The Place of Men in Womxn's Publications

There seem to be stigmas in the media attached to certain pieces of entertainment. This exists in almost any medium. Some forms of entertainment are considered to be ‘lesser than’, consumed by those who do not possess the “good” taste. In the literary world, that stigma befalls genres such as sci-fi/fantasy, cyberpunk novels, young adult fiction, and the romance genre. The latter can be extended beyond the literary world to magazines and presently websites that are geared towards womxn. These tend to be looked down upon by men. Most of the time this is an issue of relatability: most men do not think that they can gain anything in reading a womxn’s magazine. This is not a recent phenomenon.

The reason for this stigma of womxn’s magazines stems from the fact that the magazines of 17th and 18th century mostly only catered to men or were “neutral” (Considered appealing to men, women and children). Obviously, writing and publishing were male-dominated industries.

Initially, magazines that were written for womxn, by womxn predominantly covered issues in the domestic sphere, as well as cosmetics, fashion and music. Hard news was considered a topic only to be handled by men. In the 19th century, magazines such as The English Women’s Journal began adopting a political tone, equality for women, among other concerns. This was the role of Cosmopolitan during the 20th century and currently, there are a plethora of publications geared towards womxn that are both aware of issues but also cover topics related to day-to-day living. However, living in a world where we have to gear things towards womxn in particular only serves to increase the huge chasm that already exists among the genders.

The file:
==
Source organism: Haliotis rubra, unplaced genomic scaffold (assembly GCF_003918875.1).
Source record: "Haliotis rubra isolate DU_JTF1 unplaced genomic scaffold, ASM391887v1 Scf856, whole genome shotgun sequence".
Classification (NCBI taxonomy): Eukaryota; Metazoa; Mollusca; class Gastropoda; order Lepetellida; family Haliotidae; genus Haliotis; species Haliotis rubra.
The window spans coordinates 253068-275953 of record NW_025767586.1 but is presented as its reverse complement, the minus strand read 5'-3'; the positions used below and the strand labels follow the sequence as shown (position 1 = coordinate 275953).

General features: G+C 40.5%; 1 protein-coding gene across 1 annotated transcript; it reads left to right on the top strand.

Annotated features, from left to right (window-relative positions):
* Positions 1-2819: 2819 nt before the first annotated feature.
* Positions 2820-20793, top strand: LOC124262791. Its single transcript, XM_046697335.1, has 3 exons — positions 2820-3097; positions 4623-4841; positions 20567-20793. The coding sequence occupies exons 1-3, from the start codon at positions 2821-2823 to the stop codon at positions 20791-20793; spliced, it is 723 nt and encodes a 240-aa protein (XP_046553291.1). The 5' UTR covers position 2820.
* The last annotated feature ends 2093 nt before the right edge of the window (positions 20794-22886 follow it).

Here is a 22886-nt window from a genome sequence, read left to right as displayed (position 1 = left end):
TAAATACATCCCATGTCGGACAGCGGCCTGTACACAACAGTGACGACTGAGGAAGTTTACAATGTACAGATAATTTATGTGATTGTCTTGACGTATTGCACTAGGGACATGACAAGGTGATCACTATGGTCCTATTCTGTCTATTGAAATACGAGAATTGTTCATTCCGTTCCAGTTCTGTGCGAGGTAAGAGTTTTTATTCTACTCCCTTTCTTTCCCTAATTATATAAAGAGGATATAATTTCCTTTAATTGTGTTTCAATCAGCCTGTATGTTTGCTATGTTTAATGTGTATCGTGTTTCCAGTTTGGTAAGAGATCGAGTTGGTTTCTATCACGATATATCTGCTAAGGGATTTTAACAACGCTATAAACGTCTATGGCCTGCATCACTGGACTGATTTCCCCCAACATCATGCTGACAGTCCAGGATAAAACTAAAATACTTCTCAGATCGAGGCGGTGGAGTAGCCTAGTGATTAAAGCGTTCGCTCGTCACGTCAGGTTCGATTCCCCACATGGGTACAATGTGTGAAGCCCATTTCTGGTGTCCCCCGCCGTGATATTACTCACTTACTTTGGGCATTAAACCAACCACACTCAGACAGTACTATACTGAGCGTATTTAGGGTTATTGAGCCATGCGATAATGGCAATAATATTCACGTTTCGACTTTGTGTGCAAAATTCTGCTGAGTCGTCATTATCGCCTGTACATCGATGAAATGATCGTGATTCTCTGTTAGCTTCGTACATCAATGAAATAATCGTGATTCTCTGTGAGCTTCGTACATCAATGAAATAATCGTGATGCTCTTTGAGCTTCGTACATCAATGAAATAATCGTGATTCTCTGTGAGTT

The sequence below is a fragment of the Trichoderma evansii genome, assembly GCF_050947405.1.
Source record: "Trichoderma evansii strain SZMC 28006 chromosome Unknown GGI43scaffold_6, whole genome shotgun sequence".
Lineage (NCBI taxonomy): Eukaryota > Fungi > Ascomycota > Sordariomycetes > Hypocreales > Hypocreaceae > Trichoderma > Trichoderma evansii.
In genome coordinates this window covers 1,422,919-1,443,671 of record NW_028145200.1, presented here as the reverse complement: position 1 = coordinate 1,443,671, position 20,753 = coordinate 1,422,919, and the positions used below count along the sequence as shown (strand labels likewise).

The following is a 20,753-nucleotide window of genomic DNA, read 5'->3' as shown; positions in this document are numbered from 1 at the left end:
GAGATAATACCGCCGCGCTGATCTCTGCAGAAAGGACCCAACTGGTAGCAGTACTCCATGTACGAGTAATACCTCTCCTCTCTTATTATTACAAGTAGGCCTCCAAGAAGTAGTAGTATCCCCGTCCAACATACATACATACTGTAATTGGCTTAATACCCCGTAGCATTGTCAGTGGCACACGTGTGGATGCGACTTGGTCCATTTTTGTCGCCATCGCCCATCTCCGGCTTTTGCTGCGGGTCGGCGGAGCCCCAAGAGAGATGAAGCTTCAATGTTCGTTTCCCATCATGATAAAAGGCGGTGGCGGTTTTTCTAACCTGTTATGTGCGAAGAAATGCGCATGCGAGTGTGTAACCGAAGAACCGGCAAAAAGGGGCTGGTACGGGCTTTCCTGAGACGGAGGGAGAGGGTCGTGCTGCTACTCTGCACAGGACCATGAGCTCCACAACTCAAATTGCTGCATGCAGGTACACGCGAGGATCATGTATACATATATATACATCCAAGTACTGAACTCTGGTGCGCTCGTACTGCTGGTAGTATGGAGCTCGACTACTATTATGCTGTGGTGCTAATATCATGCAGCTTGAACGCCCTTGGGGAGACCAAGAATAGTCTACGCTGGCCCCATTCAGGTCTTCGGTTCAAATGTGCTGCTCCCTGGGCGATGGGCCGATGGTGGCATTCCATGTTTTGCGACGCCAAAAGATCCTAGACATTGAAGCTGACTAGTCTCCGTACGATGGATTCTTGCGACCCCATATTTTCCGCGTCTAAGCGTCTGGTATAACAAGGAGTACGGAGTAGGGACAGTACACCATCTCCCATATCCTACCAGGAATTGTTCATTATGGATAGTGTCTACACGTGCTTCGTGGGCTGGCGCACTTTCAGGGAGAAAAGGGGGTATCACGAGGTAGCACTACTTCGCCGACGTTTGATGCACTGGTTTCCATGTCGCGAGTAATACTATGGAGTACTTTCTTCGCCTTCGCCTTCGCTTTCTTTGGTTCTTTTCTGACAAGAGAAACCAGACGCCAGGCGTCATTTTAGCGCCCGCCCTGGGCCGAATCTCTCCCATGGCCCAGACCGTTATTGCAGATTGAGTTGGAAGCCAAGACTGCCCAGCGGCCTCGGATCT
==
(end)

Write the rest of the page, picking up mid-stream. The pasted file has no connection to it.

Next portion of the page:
In more recent media debates, aspects of masculinity are being questioned, especially elements of toxicity and patriarchy. Movements like #blackboyjoy are attempting to redefine the stoic aspects of masculinity. Yet we seem to forget that nothing exists in a vacuum. There is no binary. Masculinity needs to relate itself within other modes of being and expression within society.

Now by no means is this an avocation for more male voices in a medium for womxn to express themselves. This would take away from the entire point of publications such as Her Campus. My interaction and participation for this publication is an attempt to show that it is possible for males to be a part of, but not take over a platform that is aimed at empowering womxn.

One of the issues covered in the publication is mental health. This is a taboo topic for most of society and is especially difficult for males, whether heterosexual or not. Society has built up an image of a man as unemotional and distant, and it is something that most men work hard to achieve. This manifests itself as avoiding any type of behaviour that would be deemed as ‘weak’ - especially expressing vulnerability, instead choosing to keep issues buried deep down. However, the issues never really go away, and tend to return in other ways, ranging from reckless to downright dangerous. This is essentially the notion of toxic masculinity. This is sort of like a splinter that is left unattended to due to the uncomfortable process of removing it. Pulling it out means getting rid of the problem, but leaving it means avoiding an uncomfortable situation right now. However, it also means dealing with a possible infection later on. More often than not, whether we like it or not, it takes a personal experience for us to be willing to change our perception on something. I would like to be able to evolve past that, but this is a process.

I think that more males should be reading this publication as it has a lot to offer from a perspective we are not always willing to embrace. Allow your perception of post mediums to be viewed through an intersectional lens. Do you want to learn more about what it means to be a person of colour in a white supremacist society? Read content by POC writers. You want to unlearn your perceptions of disabled people as victims? Follow their narratives. And I think that Her Campus provides a variety of voices on different issues that are relevant to both University and off-campus life.

Also, their Instagram page usually has a lot of posts with glitter and I love glitter.